The International Federation for Human Rights (FIDH) yesterday said that it would in October hold its 40th congress in Taipei, the first time the event is to be held in Asia in its nearly 100-year history.
Taiwan has been chosen due to the federation’s long-term rapport with Taiwanese human rights organizations and its concern over marriage equality, FIDH secretary-general Debbie Stothard said.
“When FIDH chooses the location of a congress, in addition to our strong relationship to our members who are in the country — in this case the Taiwan Association for Human Rights [TAHR] — we also consider whether we are here to congratulate the country on their progress on human rights and democracy, or whether we are here to push the state to behave better or to improve their position on human rights and democracy,” she told a news conference.
Photo: Liao Chen-huei, Taipei Times
“We very much hope that Taiwan can create history by passing the marriage equality bill tomorrow [today],” she said, adding that it decided to hold the congress in Taiwan from Oct. 21 to 25 in part due to the LGBT Pride Parade to be held on Oct. 26.
Hopefully, the bill would be enacted by the time the congress is held, she said.
She also expressed hope that the government would pass an asylum law, promote freedom of expression and assembly, and take effective steps to end the death penalty.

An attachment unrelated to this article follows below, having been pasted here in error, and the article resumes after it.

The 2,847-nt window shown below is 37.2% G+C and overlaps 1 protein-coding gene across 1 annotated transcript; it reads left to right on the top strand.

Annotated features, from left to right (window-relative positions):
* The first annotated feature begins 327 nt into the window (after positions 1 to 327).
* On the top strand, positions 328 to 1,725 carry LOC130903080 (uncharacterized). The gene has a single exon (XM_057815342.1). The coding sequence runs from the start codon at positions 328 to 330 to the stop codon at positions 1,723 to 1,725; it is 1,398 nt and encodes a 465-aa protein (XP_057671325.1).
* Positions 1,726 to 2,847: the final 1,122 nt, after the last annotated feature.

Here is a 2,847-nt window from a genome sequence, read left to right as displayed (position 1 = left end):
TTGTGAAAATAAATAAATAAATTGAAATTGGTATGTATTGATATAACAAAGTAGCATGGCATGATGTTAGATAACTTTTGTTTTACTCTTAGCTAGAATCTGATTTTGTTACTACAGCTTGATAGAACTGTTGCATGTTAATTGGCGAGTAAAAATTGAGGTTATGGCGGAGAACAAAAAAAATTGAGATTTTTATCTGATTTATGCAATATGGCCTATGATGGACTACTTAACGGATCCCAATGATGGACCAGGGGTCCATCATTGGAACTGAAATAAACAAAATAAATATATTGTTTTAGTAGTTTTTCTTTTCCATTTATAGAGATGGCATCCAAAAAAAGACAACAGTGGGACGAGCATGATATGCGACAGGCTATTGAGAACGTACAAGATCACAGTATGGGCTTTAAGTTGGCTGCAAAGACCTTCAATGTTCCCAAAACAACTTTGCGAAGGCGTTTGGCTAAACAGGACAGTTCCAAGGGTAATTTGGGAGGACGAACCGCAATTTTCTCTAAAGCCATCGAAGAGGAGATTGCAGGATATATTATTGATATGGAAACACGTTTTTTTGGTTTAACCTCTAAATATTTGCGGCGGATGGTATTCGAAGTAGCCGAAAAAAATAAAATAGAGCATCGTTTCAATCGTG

Politicians would be reluctant to promote change as elections near, “but let’s not forget that the very existence of Taiwan is an act of courage,” Stothard said.
“Please carry forward that courage into commitments to protect human rights and democracy in this country,” she added.
About 400 human rights advocates from more than 100 nations, along with international experts, local authorities and foreign guests, are expected to join the congress at the Grand Hotel to discuss growing threats to human rights and possible responses to such challenges, TAHR secretary-general Chiu Ee-lin (邱伊翎) said.
Legislative Speaker Su Jia-chyuan (蘇嘉全) and Minister of Foreign Affairs Joseph Wu (吳釗燮) have been invited to attend, she added.
The congress, held once every three years, is a great opportunity for human rights defenders from around the world to share their experiences, FIDH CEO Eleonore Morel said.
Issues on the agenda are to include climate change, digital technology, artificial intelligence, LGBT rights, women’s rights and Aboriginal communities, she said.
“The congress will be one of the largest human rights events that Taiwan has ever hosted and a great opportunity for its government and civil society to engage in a productive dialogue on global issues,” TAHR board member Wu Jia-zhen (吳佳臻) said.
It would be the perfect opportunity to reaffirm that human rights are universal and that civil society worldwide can work together to fight for common causes, she added.
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